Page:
My first gig in journalism was finding stories in data, doing data-driven journalism. It wasn’t exactly a scene from Oscar-winning movie Spotlight (about The Boston Globe’s investigative journalism unit).
Sometimes it was about finding outliers and trying to work out the story behind them. Usually it was about visualizing something interesting. Readers especially liked pieces that told a straightforward story – and the easier the plot, the better the headline.
I switched several beats over the years. But I could never resist a good data story. That’s why I love reporting on quarterly results, mostly Big Tech but also media companies.
Recently, Disney announced its streaming service hit almost 95 million subscribers but average revenue per user (ARPU) went from $5.56 to $4.03. That means the company is using a lot of discounts and this approach is eating into its margins.
In Disney’s case it means the company started aggregating subscribers numbers, combining Disney+ and similar, cheaper offerings in India and Indonesia called Hotstar. This is not unusual in that part of the world. Technology and media giants are trying to capture the vast Indian market, using lower subscription prices.
Disney’s ARPU will decline in the short-term. But then it will stabilize and once the market is captured, prices will increase bringing the average back up. It’s a classic playbook move.
When it comes to the media companies I am most obsessed with quarterly results from The New York Times Company. “The Gray Lady” has a clear goal: reaching 10 million subscribers by 2025. I am sure that by now even the last employee knows this and the rest of the industry is watching.
To reach that goal NYT is deploying familiar tactics – discounts, registering users, and keeping subscribers engaged. Here is Meredith Kopit Levien, president and chief executive officer, explaining this during the earnings conference call:
“But whatever the news cycle, I believe we are well positioned to deliver continuous growth, and in 2021, more growth than we drove in 2019. We’re more than a year into our registration-based customer journey, and we’re encouraged to see that while many readers convert immediately in moments of high news need, there are plenty of others who do so over time as they begin to understand and experience The Times’s breadth and value. And with each passing quarter, our understanding of audience signals and our ability to act on them grows, making it easier to drive conversion.”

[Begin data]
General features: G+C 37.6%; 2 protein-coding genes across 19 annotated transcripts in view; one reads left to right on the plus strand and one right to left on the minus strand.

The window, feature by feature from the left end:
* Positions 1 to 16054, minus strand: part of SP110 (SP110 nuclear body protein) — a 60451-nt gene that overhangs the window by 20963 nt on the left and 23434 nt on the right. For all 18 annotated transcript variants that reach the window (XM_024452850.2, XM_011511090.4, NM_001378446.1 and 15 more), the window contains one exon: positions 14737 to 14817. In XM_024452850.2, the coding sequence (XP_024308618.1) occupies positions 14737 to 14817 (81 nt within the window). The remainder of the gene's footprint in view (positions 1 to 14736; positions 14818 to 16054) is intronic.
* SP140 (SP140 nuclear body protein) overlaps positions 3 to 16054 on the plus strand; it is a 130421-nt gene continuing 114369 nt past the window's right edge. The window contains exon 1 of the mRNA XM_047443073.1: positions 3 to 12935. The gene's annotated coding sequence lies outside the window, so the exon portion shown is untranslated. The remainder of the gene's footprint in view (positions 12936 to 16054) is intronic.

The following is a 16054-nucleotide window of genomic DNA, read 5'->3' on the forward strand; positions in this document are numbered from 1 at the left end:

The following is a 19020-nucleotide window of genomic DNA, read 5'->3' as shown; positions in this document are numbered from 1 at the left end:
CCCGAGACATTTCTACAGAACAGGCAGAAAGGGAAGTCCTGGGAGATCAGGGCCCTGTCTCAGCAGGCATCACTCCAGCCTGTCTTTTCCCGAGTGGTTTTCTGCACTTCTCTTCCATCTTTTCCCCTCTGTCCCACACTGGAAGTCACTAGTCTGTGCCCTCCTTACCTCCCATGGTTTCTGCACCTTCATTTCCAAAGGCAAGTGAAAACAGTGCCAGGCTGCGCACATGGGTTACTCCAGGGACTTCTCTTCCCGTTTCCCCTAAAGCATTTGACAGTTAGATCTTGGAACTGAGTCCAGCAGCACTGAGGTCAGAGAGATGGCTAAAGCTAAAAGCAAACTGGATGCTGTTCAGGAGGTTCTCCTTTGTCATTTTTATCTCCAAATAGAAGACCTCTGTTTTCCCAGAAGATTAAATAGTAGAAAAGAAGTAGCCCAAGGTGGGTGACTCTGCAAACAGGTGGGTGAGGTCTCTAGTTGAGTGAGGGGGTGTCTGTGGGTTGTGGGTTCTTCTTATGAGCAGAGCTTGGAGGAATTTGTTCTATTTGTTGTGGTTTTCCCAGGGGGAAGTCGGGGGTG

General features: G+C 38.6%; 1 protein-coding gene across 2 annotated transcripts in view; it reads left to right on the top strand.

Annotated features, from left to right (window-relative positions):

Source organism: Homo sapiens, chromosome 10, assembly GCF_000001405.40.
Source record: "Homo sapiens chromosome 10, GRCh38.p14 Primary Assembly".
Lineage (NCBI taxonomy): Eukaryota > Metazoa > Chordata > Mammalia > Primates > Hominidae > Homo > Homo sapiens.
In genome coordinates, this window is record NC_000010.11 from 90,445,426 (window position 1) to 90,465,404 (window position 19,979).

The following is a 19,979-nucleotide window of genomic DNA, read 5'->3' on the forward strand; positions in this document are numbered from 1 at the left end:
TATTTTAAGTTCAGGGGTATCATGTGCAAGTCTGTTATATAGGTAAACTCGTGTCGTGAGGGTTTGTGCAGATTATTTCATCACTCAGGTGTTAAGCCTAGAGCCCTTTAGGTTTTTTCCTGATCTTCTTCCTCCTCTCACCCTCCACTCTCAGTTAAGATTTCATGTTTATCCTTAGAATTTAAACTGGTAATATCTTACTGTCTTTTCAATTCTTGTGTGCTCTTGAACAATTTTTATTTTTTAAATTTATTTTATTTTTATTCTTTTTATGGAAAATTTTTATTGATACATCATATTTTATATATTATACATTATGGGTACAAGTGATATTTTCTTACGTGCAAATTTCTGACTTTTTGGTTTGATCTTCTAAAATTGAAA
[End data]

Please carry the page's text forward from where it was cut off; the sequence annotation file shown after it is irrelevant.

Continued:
Kopit Levien hints there (and also in this Recode Media episode) to something her predecessor has mentioned in many of his outgoing interviews. Basically, the more “touchpoints” there are between a subscriber and the product, the lesser chance there is to lose him or her.
In other words habit formation plays a big role and the Times is not shy to stress that.
But that is only one of many factors. NYT has almost halved the digital subscription prices for new subscribers for the first year. Again, a common practice, just like the Disney example I mentioned earlier.
With this strategy it comes down to two things. First, you as the “subscription seller,” buy yourself a year to convince your subscriber that when the price doubles after a year he or she understands the value of the product. So, there will be no cancellation.
Second, you as the publisher are taking a revenue hit not everyone can take.
If you can stand your ground on both of these issues you still did not win completely. The Times says they are investing a lot of resources into their journalism and their digital product.
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Many publishers are looking at The Times and try to copy some strategies. There are lessons learned you can apply even to a smaller newsroom – original reporting beats press releases, people will pay for quality journalism, prop up your newsletter and podcast offerings, registering users leads them to becoming subscribers, and focusing on the most important beat for your audience makes you a valuable resource.
Each quarter, FIPP puts together a Global Digital Subscriptions Snapshot. Looking at the table with subscriber counts for the fourth quarter it is obvious The New York Times has a lead as if playing in another league, it’s 7,5 million subscribers are followed by The Washington Post with less than half of that.
During the investor call Meredith Kopit Levien mentioned again (she mentioned it first during the third quarter earning results conference call) that there are a billion people reading digital news, and an expected 100 million willing to pay for it in English.
It’s reasonable to expect the Times not to relax after reaching 10 million subscribers and march ahead. As we follow along the way, there are small lessons we (the others) can learn along the way but do not expect anyone to replicate Times’ success at the same scale and timeframe.
Photo by Wally Gobetz
Hi! I'm David Tvrdon, a tech & media journalist and podcaster with a marketing background (and degree). Every week I send out the FWIW by David Tvrdon newsletter on tech, media, audio and journalism.